BBWN Bites: DC Dems propose $94B broadband bill
Also in this roundup: Community Broadband Act seeks to bolster municipal Internet projects; Web inventor calls for getting disconnected young people online; CityFibre identifies remaining cities and towns for nationwide UK fiber rollout.
- Democrats in the US House and Senate on Thursday introduced a $94 billion broadband bill aimed at bridging the digital divide. Written largely by Rep. James Clyburn (D-S.C.) and Sen. Amy Klobuchar (D-Minn.), with support from 30 Democratic Congressional colleagues, the bill's largest chunk is $80 billion to deploy high-speed broadband infrastructure nationwide. The rest includes $6 billion for the new Emergency Broadband Connectivity Fund; $5 billion over five years for low-interest financing of broadband deployment; $2 billion for remote learning services for students without Internet at home; and $1 billion for state grant programs to close adoption gaps and create digital inclusion projects. The $94 billion broadband proposal – called the Accessible, Affordable Internet for All Act – follows the passage this week of the $1.9 trillion American Rescue Plan, which includes $7.17 billion for schools and libraries to help people get Internet access at home. The Accessible, Affordable Internet for All Act is based on legislation that passed the House of Representatives last year but then stalled in the Republican-controlled Senate. While Democrats now hold the slimmest senate majority, it's unclear if (and unlikely that...) this or any bill could pass as long as the senate filibuster rule requiring 60 votes for passage remains in place. (Notably, Sen. Amy Klobuchar, who is co-chair of the Senate Broadband Caucus, recently came out in favor of abolishing the filibuster, which could indeed be essential to ending the country's digital divide.)
- A second bill introduced by Democrats in Congress this week would tackle the digital divide from another angle. The Community Broadband Act, introduced by Reps. Anna G. Eshoo (D-CA), Jared Golden (D-ME) and Senator Cory Booker (D-NJ), would remove roadblocks for public-private partnerships and locally owned broadband entities to empower communities to provide broadband access for their residents. Currently, 19 states have passed laws that restrict or prohibit localities from investing in building broadband networks. "Our bill will help give local governments the necessary flexibility to meet the needs of their residents by removing onerous barriers to creating more municipal broadband networks and expand access to the internet for every community," said Sen. Booker in a press release. Alas, should it pass the House, this bill faces the same aforementioned filibuster hurdles in the Senate.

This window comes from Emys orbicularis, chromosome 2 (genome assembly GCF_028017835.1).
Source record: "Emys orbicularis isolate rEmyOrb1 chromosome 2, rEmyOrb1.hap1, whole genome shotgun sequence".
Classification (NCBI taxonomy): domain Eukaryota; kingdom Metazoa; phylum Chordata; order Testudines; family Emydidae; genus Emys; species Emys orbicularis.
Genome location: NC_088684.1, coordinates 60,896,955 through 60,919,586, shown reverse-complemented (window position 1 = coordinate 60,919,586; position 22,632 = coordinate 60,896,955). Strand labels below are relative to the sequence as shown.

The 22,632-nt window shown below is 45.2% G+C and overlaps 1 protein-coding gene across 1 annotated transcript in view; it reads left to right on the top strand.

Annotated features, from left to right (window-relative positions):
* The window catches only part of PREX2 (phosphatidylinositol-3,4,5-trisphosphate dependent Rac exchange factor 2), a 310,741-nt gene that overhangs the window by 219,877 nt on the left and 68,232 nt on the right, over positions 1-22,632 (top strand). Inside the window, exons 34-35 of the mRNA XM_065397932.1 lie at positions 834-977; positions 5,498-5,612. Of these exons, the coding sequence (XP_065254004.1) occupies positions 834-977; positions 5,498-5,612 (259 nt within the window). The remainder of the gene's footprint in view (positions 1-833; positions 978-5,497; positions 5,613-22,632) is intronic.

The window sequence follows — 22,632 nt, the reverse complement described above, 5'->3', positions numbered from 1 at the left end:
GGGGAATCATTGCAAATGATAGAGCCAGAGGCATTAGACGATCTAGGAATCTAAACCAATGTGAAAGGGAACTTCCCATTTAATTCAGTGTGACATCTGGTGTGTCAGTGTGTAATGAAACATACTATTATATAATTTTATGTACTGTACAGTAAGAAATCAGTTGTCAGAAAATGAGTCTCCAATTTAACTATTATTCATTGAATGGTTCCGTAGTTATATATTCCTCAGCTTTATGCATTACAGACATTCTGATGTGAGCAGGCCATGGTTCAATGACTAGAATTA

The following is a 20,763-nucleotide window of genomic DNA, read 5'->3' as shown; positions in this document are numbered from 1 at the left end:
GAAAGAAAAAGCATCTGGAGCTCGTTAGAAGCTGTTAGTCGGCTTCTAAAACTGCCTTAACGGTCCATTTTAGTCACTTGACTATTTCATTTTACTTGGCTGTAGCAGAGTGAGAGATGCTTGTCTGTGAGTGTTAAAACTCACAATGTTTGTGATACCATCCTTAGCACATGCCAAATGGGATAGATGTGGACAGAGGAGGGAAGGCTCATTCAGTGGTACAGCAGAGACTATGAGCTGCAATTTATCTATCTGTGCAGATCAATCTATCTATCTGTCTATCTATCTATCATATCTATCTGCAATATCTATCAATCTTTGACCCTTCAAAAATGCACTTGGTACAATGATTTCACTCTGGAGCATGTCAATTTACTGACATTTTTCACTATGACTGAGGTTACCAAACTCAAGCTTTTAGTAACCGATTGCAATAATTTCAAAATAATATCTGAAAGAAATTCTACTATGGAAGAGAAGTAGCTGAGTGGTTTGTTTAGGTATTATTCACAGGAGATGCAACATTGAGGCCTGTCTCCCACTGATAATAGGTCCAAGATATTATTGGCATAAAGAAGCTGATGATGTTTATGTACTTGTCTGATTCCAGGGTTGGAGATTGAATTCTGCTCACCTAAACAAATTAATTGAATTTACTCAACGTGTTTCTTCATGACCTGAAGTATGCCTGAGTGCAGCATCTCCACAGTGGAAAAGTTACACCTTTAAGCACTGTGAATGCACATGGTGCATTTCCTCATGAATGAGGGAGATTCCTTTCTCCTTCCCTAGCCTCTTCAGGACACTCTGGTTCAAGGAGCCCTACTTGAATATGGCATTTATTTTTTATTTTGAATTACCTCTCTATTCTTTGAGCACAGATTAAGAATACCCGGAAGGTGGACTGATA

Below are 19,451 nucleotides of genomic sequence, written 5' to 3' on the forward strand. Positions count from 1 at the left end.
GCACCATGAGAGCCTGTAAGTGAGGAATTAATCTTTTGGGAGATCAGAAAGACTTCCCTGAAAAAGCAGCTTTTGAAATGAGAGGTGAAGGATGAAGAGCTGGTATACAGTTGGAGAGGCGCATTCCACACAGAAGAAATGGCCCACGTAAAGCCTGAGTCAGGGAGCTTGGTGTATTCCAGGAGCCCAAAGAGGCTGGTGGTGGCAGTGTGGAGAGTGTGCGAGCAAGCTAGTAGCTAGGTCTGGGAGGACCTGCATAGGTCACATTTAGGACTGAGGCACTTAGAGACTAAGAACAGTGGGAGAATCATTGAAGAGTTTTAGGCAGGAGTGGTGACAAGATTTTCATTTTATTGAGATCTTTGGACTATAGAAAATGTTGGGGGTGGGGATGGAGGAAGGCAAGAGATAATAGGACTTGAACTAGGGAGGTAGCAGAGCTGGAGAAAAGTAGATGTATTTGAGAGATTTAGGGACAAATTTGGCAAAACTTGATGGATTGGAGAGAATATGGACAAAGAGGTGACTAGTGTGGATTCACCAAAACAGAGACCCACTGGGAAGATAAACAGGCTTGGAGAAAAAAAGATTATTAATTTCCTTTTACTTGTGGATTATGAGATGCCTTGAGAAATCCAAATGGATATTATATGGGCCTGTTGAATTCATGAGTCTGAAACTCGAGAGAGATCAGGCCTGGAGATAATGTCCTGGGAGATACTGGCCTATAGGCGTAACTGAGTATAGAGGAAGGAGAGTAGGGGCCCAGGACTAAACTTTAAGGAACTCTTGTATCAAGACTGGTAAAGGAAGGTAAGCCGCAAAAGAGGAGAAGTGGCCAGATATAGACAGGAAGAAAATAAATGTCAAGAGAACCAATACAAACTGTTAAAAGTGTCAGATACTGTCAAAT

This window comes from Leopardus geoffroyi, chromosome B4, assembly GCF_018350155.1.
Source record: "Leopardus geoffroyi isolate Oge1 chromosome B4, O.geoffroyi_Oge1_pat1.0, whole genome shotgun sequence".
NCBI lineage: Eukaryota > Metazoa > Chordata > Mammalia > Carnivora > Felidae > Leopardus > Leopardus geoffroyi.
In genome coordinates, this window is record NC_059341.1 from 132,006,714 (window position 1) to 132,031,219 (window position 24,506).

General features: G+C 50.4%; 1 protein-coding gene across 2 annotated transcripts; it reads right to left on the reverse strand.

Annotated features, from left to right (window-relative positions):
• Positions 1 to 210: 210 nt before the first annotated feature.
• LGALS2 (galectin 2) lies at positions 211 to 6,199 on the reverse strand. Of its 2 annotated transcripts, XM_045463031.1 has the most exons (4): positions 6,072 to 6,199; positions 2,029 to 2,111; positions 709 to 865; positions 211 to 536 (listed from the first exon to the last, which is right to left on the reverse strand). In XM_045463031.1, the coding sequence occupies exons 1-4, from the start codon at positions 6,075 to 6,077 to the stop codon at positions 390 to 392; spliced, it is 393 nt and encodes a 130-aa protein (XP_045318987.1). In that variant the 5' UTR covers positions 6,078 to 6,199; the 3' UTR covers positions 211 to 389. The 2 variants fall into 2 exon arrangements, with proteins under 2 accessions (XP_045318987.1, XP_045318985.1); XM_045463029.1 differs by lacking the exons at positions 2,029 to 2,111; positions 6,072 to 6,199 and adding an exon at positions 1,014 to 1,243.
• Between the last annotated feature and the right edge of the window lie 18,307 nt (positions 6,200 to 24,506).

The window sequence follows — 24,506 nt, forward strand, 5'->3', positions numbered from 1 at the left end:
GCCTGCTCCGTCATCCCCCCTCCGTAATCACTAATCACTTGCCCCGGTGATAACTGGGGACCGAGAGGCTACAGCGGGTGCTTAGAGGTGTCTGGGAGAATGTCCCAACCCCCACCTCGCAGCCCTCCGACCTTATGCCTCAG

- In a blog post this week, web inventor Tim Berners-Lee and Web Foundation co-founder Rosemary Leith are urging leaders to scale up investment in network infrastructure in the interest of bringing all the world's young people online. With a third of all young people lacking Internet access, and a greater number unable to afford services or devices necessary to get online, the authors urge that the world is at risk of letting the next generation fall through the cracks without significant investment in ending the digital divide, which is not only a crisis for those left out but for the world at large. "It's estimated that a 10% increase in the number of people online translates to a 2% lift in an economy's GDP, and new analysis finds that achieving universal broadband in the developing world by 2030 would deliver around $8.7 trillion in direct economic benefits," write Berners-Lee and Leith. The authors cite Web Foundation research showing that it would take $428 billion over ten years to provide everyone a "quality broadband connection."
- UK fiber provider CityFibre touted several network builds this week, with projects kicking off or progressing in Blackpool, Glasgow, Cheltenham, Peterborough, Preston and Thames Valley. The fiber builds are part of CityFibre's £4 billion (US$5.6 billion) Gigabit City Investment Programme, through which it aims to bring full-fiber connectivity within reach of up to 8 million homes across the UK. (CityFibre notes that FTTP is available to less than 20% of premises across the UK.) Furthermore, the company announced today that it has identified 216 additional towns and villages to complete its nationwide rollout plan. "These new rollouts will reach in excess of 3 million homes and represent more than £1.5 billion in private investment," it said in a press release. "The nationwide build programme is expected to be substantially completed by 2025 and will address approximately a third of the UK market including up to 8 million homes, 800,000 businesses, 400,000 public sector sites and 250,000 5G access points. This will make it the largest independent Full Fibre platform in the country."
— Nicole Ferraro, contributing editor, Light Reading
Here's where you can find episode links for 'The Divide,' Light Reading's podcast series featuring conversations with broadband providers and policymakers working to close the digital divide.
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